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CFPB Cautions That No Surprises Act Violations Can Implicate Fair Lending Laws

Payment Matters

The Fair Debt Collection Practices Act (FDCPA) prohibits debt collectors from using abusive, unfair, or deceptive practices when collecting consumer debts. The Consumer Financial Protection Bureau (CFPB) enforces the FDCPA and in a in a 2014 study, the CFPB determined that more than 43 million Americans have overdue medical debt reported on their credit reports. Since the 2014 study, the CFPB has closely monitored the health care industry, the policies and practices of health care providers, and the practices that debt collectors use when attempting to collect medical debt. Although health care providers are considered "creditors" and not "debt collectors," courts have found creditors may be held vicariously liable for FDCPA violations committed by debt collectors acting on their behalf.

Health care providers, therefore, may be liable for significant financial penalties imposed by the CFPB for FDCPA violations. Moreover, the CFPB is working with the U.S. Department of Health and Human Services (HHS) and other agencies to ensure that patients are not coerced into paying bills that are more than what is actually due. Thus, it is critical for health care providers to not only understand the obligations imposed by the FDCPA, but to understand the ways in which the FDCPA interacts with other health laws and regulations.

For instance, in January 2022, Congress passed the No Surprises Act (NSA), which protects participants, beneficiaries, and enrollees in group health plans and individual health insurance coverage, from "surprise medical bills," which are typically generated when an individual with health insurance receives care from an out-of-network hospital, doctor, or other provider they did not choose. The NSA, in part, prohibits separate out-of-network cost sharing, including out-of-network coinsurance or copayments, for all emergency and some non-emergency services. It also prohibits separate out-of-network charges by providers that work at an in-network facility for supplemental care, such as radiology or anesthesiology. This includes the elimination of "balance billing" which occurs when the out-of-network provider or facility bills consumers for the difference between the billed charge and the amount paid by the consumer's healthcare plan. Instead, health care providers must ensure that patient cost-sharing, such as coinsurance or a deductible, is not higher than if the service was provided by an in-network provider and such costs must count toward any in-network deductible and out-of-pocket maximum.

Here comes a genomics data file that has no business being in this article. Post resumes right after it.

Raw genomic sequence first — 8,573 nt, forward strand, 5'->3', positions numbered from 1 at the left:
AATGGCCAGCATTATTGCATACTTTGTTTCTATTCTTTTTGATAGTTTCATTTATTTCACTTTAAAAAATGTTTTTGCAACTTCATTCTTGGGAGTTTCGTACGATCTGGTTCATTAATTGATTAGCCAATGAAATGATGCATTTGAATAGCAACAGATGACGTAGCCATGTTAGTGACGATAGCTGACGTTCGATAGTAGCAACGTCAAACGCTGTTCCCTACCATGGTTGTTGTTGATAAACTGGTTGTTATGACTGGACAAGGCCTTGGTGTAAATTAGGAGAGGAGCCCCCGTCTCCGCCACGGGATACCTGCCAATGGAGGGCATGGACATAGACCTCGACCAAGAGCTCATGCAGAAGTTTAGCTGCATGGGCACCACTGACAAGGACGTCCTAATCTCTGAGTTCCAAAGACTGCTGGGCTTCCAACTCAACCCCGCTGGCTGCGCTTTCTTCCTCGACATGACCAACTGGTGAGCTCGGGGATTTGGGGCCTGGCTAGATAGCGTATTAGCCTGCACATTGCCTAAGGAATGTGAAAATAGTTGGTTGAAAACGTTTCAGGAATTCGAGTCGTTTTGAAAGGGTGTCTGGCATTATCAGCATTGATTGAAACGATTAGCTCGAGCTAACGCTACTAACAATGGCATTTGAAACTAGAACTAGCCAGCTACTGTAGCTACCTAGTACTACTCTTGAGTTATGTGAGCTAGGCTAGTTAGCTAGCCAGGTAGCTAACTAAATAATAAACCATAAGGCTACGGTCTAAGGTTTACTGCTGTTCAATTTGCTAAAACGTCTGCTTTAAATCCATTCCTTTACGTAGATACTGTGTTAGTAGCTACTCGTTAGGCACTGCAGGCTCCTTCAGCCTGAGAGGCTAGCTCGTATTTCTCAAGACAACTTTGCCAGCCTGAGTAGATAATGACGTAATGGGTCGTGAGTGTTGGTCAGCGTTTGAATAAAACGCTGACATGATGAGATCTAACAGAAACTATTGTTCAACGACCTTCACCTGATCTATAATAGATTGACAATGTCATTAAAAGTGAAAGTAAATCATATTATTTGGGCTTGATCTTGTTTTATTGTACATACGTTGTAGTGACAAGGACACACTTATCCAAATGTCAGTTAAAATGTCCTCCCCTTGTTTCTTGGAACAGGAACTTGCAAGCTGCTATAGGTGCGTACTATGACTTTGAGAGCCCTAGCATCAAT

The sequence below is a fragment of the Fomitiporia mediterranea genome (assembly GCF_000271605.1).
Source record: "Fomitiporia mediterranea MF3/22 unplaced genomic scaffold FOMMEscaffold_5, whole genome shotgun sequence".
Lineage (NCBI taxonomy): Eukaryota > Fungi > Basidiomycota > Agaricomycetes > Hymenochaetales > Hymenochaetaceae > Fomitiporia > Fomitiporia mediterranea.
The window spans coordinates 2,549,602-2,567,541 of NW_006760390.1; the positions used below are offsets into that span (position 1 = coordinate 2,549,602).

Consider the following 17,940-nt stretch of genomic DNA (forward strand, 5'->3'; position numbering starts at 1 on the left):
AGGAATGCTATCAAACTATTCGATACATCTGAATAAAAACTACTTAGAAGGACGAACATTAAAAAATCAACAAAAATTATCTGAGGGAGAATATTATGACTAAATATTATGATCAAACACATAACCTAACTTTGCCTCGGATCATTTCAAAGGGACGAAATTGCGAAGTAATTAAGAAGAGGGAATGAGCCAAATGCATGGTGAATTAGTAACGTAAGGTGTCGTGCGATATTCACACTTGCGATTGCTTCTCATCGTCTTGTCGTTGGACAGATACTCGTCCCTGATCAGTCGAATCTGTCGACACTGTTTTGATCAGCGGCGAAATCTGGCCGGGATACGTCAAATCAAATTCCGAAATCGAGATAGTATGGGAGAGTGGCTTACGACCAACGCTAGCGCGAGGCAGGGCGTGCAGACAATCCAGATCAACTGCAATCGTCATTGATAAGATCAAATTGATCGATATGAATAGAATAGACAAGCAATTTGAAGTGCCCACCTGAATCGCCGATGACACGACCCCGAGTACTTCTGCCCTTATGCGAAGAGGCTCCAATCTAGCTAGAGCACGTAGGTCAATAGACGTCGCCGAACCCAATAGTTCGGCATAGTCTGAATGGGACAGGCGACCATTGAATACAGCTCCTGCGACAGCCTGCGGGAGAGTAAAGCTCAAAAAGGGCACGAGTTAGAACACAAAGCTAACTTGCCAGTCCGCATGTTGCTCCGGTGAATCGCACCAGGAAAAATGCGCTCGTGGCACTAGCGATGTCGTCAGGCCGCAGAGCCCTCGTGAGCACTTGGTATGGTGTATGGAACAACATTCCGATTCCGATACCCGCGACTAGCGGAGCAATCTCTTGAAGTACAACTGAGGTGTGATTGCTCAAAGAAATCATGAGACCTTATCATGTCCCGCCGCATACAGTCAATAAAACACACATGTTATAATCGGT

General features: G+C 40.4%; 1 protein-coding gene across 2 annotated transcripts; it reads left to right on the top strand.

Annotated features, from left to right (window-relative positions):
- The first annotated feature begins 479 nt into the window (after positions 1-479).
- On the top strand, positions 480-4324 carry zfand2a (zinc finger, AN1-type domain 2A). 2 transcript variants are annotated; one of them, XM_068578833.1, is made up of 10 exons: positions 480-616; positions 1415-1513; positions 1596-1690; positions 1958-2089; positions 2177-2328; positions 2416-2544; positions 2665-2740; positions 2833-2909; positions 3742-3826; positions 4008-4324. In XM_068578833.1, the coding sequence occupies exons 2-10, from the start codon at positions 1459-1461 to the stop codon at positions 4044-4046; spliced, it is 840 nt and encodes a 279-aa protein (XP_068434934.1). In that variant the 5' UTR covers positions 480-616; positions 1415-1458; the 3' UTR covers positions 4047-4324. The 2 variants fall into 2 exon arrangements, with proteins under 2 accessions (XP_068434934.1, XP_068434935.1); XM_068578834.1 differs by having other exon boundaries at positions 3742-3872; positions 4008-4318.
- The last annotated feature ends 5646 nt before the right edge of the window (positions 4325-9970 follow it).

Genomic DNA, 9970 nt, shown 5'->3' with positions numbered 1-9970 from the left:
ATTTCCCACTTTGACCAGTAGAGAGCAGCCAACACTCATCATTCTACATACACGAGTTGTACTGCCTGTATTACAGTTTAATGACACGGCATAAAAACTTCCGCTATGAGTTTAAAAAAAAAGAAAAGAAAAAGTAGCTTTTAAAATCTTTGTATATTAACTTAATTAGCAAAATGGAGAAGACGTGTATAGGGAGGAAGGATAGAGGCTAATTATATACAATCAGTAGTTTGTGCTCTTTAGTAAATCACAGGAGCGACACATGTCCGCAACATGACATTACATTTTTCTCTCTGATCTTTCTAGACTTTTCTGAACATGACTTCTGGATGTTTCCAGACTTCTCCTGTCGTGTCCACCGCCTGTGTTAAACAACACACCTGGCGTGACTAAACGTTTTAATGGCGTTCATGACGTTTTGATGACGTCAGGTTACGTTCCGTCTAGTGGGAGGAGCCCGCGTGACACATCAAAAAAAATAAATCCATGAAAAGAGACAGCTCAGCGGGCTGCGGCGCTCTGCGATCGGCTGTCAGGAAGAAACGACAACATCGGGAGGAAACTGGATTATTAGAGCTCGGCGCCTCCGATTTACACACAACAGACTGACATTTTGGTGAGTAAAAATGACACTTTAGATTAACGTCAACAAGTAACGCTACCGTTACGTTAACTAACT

The NSA has also established rules outlining the need for providers to establish an independent dispute resolution process to determine out-of-network payment amounts between providers or facilities and health plans; submit good faith estimates of medical items or services; establish a patient-provider dispute resolution process for uninsured individuals; and to provide a way to appeal certain health plan decisions.

The CFPB issued a 2022 bulletin reminding debt collectors that attempting to collect a debt from a charge that exceeds the amount permitted by the NSA could violate the FDCPA. The FDCPA's implementing Regulation F prohibits the use of "any false, deceptive, or misleading representation or means in connection with the collection of any debt," including, for example, any false representation of "the character, amount, or legal status of any debt." The FDCPA and Regulation F also prohibit the use of "unfair or unconscionable means to collect or attempt to collect any debt," including, for example, the "collection of any amount (including any interest, fee, charge, or expense incidental to the principal obligation) unless such amount is expressly authorized by the agreement creating the debt or permitted by law."